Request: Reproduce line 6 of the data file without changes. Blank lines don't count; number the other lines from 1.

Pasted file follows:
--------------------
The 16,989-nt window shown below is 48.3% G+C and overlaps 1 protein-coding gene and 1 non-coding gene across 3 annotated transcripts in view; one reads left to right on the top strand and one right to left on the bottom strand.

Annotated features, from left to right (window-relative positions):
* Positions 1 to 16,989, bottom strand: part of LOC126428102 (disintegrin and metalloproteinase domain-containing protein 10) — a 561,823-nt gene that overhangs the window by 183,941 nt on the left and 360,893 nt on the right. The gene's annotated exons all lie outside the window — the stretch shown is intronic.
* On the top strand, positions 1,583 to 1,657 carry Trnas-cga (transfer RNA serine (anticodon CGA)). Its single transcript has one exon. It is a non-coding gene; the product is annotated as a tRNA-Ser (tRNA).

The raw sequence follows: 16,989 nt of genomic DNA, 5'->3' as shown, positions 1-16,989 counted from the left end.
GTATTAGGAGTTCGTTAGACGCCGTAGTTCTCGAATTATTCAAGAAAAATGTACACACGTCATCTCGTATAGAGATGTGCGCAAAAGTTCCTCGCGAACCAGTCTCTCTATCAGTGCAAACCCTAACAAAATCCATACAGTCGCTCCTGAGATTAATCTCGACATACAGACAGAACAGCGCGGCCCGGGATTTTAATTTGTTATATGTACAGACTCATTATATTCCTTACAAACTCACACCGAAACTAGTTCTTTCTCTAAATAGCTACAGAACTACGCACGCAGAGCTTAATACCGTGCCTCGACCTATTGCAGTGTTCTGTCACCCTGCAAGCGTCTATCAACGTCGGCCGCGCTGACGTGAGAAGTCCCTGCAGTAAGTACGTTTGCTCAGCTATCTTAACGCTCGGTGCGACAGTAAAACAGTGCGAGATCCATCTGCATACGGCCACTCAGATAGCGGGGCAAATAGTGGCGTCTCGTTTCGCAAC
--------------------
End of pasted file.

GTATTAGGAGTTCGTTAGACGCCGTAGTTCTCGAATTATTCAAGAAAAATGTACACACGTCATCTCGTATAGAGATGTGCGCAAAAGTTCCTCGCGAACCAGTCTCTCTATCAGTGCAAACCCTAACAAAATCCATACAGTCGCTCCTGAGATTAATCTCGACATACAGACAGAACAGCGCGGCCCGGGATTTTAATTTGTTATATGTACAGACTCATTATATTCCTTACAAACTCACACCGAAACTAGTTCTTTCTCTAAATAGCTACAGAACTACGCACGCAGAGCTTAATACCGTGCCTCGACCTATTGCAGTGTTCTGTCACCCTGCAAGCGTCTATCAACGTCGGCCGCGCTGACGTGAGAAGTCCCTGCAGTAAGTACGTTTGCTCAGCTATCTTAACGCTCGGTGCGACAGTAAAACAGTGCGAGATCCATCTGCATACGGCCACTCAGATAGCGGGGCAAATAGTGGCGTCTCGTTTCGCAAC